On the 21st October 1916 Count Karl von Stürgkh was murdered by Friedrich Wolfgang Adler.
Stürgkh, whose family originated from the Upper Palatinate, had been born on 30th October 1859. The family owned vast estates in the Halbenrain region of Südoststeiermark in the Austrian state of Styria. The family had longed served the Habsburgs and Stürgkh was elected a member of the Austrian Imperial Council in 1891.
Count Karl von Stürgkh
A well respected politician in Imperial circles, Stürgkh served as minister for education in the cabinets of Count Richard von Bienerth-Schmerling and Paul Gautsch von Frankenthurn between 1909 and 1911. Internal problems in the Dual Monarchy caused increasing unrest and by 1911 rising food prices had resulted in several demonstrations which grew increasingly violent. Socialists called for radical change and eventually several riots broke out in Vienna. Revolutionaries burst into the parliamentary debating chamber and started shooting at conservative members. Stürgkh was unhurt although he had narrowly missed being injured. Gautsch resigned and Emperor Franz Joseph appointed Stürgkh Austrian Minister-President on 3rd November 1911.
Stürgkh had been outraged by the civil unrest and gave little credence to the claims of socialists. He ruled the lands of Cisleithenia autocratically taking as his guiding principal the paternalistic but supreme power of the Habsburgs. Between 1912 and1914, when the situation in the Balkans continued to deteriorate, Stürgkh became closer to the ‘war party’ in Vienna. Opposed by the socialists, and others in the ‘peace party’, Stürgkh became frustrated by their attempts to raise their concerns in the imperial council. On 16 March 1914 Stürgkh adjourned the meetings of the Imperial Council and allowed laws to be passed by emergency decree.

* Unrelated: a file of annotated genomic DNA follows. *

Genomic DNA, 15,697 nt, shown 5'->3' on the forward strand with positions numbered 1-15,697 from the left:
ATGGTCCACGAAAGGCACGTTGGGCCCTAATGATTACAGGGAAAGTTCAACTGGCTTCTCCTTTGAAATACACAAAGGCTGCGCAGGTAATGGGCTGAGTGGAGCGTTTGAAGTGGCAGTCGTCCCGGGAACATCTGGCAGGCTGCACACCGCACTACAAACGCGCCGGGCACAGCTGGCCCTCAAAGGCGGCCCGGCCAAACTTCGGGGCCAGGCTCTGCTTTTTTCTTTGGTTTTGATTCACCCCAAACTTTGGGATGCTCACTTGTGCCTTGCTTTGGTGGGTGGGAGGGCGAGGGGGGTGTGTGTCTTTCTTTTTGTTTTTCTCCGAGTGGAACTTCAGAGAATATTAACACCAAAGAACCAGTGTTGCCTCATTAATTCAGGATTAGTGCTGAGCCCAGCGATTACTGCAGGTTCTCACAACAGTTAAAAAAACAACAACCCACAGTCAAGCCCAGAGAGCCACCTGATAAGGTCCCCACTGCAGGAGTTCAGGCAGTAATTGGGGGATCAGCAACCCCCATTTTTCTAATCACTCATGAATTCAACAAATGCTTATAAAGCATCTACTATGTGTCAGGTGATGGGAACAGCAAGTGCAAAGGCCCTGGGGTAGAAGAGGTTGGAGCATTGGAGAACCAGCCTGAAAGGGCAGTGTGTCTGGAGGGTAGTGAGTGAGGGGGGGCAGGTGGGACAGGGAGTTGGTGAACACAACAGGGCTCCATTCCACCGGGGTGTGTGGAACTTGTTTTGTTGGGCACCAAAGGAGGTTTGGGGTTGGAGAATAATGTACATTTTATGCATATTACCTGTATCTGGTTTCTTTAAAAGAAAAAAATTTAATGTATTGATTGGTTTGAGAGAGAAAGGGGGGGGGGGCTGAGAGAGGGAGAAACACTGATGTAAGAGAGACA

Friedrich Wolfgang Adler was born in Vienna on 9th July 1879. His mother was the writer Emma Adler and his father was Victor Adler a prominent member of the social democratic party. Adler moved to Zurich in 1897 to read physics, mathematics and chemistry at the University of Zurich. This was also the year he joined the Social Democratic Party of Austria (SPÖ). Adler continued to work at the university but remained active in politics. In 1907 he became editor of the magazine Der Kampf he then became editor of the Volksrecht newspaper in 1910. Adler became involved in the international trade union movement. In 1911 he abandoned his university work all together and became secretary-general of the SPÖ in Vienna. He became the spokesperson for the left wing of the SPÖ and found himself increasingly at odds with the gradualist and moderate views of the majority of the party.
Friedrich Wolfgang Adler
The problems in the Balkans were of grave concern to the SPÖ. The actions of Stürgkh and his increasingly autocratic rule set both men on a collision course.
Stürgkh, Foreign Minister Count Leopold Berchtold and Chief-of-Staff Franz Conrad von Hötzendorf had long advocated a preventive strike against Serbia. Deeply concerned about the spread of Pan-Slavism in the Bohemian, Carniolan and Croatian crown lands, and irridentist feeling elsewhere in Cisleithenia Stürgkh felt that a show of force in Serbia was the best option to stem the tide of what he saw as socialist anti-Imperialism. This policy was blocked by the ‘peace party’ led by Archduke Franz Ferdinand and the Emperor himself who wished to avoid conflict. The assassination in Sarajevo changed everything.
Once war was declared on 28th July, Stürgkh refused to convoke the parliament while the SPÖ, after a very heated internal debate, decided to support the war. Adler was devastated by the party’s decision. Vehemently opposed to the government’s war policy Adler continued to oppose all measures but was stymied by the lack of democratic means by which to campaign. Parliament was in abeyance and all policy, military and civilian was decided by decree.